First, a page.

Wednesday, June 25, 2014

Nothingness and helplessness

Georges Ivanovich Gurdjieff frequently told his pupils that they needed to acquire a sense of their own nothingness.

This is not a sense one acquires early in life; no matter what one comes to, it is a process measured in many decades; and even then, it is generally theoretical. The feeling aspect of the process—the one whereby one recognizes how absolutely helpless one is, not in the mind, but in the feelings themselves—does not yield readily. We're too hard; and if there is one thing I am convinced of, it is my own effectiveness.

This takes on perverse dimensions, because even in a confession of my ineffectiveness, I still ascribe agency to myself. If I am ineffective, it's just as much my own action as if I am effective; in blaming, I take ownership, I still identify. So both inner and outer failure, and inner and outer blame, become a form of inverse egoism. I don't see this; and without a doubt I am in love with my own perceived effectiveness, Whether it is the effectiveness of the via positiva— a positive attitude in which I can do – or the via negativa—a negative attitude which I cannot — in both cases, my agency is the active principle. When I am ineffective, I am effectively ineffective.

 Perhaps this dilemma is at the root of Meister Eckhart’s sermon 87, in which he preaches the complete extinction of everything that I am, including any propositions I have about God. The sermon is an excellent one; and it certainly urges us to move into indescribable territory, although it does so — as such missives always do — in the firm grip of an explicit irony. After all, strictly following the instructions of his sermon, both the describable and the indescribable must cease to exist in us, along with everything else. The sermon contains, in other words, the seeds of its own negation through transcendence.

This raises the question, of course, of whether transcendence can even exist under such circumstances, since it presumes a negation of immanence, which ought to be dismissed a priori, rather than invoked as a starting point from which to transcend. According to Eckhart, everything must go – the bathwater, the baby, and the river and the womb that they came from.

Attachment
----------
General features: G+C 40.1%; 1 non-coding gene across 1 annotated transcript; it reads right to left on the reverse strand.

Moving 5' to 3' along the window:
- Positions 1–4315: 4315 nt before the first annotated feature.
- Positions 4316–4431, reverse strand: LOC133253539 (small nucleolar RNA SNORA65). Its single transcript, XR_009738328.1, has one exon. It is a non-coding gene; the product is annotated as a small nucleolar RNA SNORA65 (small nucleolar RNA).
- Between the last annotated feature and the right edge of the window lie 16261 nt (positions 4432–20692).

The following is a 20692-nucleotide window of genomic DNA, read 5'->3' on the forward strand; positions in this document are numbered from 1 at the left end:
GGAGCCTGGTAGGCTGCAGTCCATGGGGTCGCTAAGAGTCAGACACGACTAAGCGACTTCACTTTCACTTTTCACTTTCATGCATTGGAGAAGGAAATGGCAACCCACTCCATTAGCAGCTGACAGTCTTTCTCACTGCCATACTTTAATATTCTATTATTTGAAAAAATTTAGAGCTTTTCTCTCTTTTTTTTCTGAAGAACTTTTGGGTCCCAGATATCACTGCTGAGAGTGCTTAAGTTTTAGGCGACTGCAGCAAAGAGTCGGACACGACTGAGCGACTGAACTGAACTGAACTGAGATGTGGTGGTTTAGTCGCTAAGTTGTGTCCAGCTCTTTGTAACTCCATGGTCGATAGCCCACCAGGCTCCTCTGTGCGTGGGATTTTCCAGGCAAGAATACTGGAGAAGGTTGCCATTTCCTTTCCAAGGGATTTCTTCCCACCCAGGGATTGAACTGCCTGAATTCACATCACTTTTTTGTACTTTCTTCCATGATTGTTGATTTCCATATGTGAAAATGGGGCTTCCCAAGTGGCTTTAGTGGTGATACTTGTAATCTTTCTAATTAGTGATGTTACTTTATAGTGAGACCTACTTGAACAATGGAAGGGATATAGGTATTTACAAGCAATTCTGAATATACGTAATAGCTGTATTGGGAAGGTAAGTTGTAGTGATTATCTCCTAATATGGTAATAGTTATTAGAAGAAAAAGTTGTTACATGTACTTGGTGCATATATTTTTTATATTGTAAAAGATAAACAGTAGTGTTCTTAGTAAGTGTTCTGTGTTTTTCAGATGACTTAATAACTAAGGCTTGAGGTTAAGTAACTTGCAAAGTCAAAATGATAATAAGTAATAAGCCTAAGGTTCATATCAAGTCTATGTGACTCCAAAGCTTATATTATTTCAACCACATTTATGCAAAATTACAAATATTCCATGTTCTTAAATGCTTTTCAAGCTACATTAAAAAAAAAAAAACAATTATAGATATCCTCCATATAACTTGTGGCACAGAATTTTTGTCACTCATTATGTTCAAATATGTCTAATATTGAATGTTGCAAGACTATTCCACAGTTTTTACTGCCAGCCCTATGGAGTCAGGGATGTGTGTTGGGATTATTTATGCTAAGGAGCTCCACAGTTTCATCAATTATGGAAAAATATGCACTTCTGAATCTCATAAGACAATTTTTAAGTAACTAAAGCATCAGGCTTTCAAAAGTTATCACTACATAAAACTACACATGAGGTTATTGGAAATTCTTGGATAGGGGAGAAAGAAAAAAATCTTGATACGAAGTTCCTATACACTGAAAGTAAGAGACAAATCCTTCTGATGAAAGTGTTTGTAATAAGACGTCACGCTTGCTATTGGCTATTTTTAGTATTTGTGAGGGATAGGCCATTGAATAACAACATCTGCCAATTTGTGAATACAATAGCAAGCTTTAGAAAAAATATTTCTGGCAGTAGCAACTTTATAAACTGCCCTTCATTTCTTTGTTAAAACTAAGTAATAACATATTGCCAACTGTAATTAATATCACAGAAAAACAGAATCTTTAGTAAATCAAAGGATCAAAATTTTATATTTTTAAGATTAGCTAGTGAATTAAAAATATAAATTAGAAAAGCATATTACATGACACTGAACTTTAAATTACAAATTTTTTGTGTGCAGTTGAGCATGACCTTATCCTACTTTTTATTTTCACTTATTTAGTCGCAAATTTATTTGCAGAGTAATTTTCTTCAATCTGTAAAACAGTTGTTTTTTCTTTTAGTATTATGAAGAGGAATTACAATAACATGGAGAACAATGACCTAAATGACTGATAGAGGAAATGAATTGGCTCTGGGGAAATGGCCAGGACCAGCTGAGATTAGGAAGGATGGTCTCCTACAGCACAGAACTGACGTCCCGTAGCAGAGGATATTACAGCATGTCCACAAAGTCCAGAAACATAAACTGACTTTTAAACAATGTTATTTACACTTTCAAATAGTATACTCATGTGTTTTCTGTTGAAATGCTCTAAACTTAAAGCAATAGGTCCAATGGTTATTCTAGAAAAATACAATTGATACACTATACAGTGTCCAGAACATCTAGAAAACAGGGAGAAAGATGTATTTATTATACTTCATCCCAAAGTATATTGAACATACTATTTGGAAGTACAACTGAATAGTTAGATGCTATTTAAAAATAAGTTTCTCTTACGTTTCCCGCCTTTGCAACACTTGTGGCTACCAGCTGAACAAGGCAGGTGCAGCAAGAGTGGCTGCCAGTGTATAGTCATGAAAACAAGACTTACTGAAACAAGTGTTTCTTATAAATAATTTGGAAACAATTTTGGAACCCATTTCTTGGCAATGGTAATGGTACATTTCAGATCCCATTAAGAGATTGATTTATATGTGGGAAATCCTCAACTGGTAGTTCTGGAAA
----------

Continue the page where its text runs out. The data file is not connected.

While there is a certain intimate truth to this that (in a continuing and perpetual irony) demands description as indescribable, the fact is that on all other territory — and there is a wide swath of it between here and Eckhart’s landing place (well, in point of fact, lack of landing place)—we find ourselves in all the places where the indescribable simply leaks through and acquires descriptions. 

The proposition that one transcends even the understanding of God working in or through one in the midst of absolute transcendence presumes that prior to the moment of absolute transcendence, nothing of it is knowable or can be known. I think we can allow ourselves to be located on more digestible and understandable territory, since even Eckhart himself advises at the beginning of the sermon that few will ever properly understand it.

 Eckardt’s exhortation to transcend the created and all creatures beggars the question. Creation and creatures must have purpose within the presence of God, or they could not and would not exist; thus, the complete extinction of creation and creatures from the point of view that looks towards God becomes a form of senselessness. Indeed, Eckardt seems to advocate this senselessness, in some senses (if you will allow the pun); yet within the actual state of unknowing everything, forgetting everything, losing everything, and becoming nothing, presence is still absolute, despite the fact that the word is essentially useless.

 Presence of God itself is, in other words, paradoxical; and if there were one word that could be used to define what “I” am in the light of this revelation, it would be helplessness, because to be helpless is to have no recourse whatsoever, whether it be recourse towards what is or recourse towards what is not. One is suspended; and in that suspension, presence appears.

 I would argue with Eckhart here. God is not so entirely intangible as he would have it; and even the loftiest discourses are, in the end, fragmentary when it comes to such questions. He has, perhaps, succumbed to a temptation to overcomplicate the question of sensing God's presence...

 which ought to be quite a simple thing, after all.


1 comment:

  1. Orthodox Christians, following the teaching of St. Gregory Palamas, distinguish the essence and the energies of the God. The energies can be experienced; the essence cannot. I find that distinction helpful.


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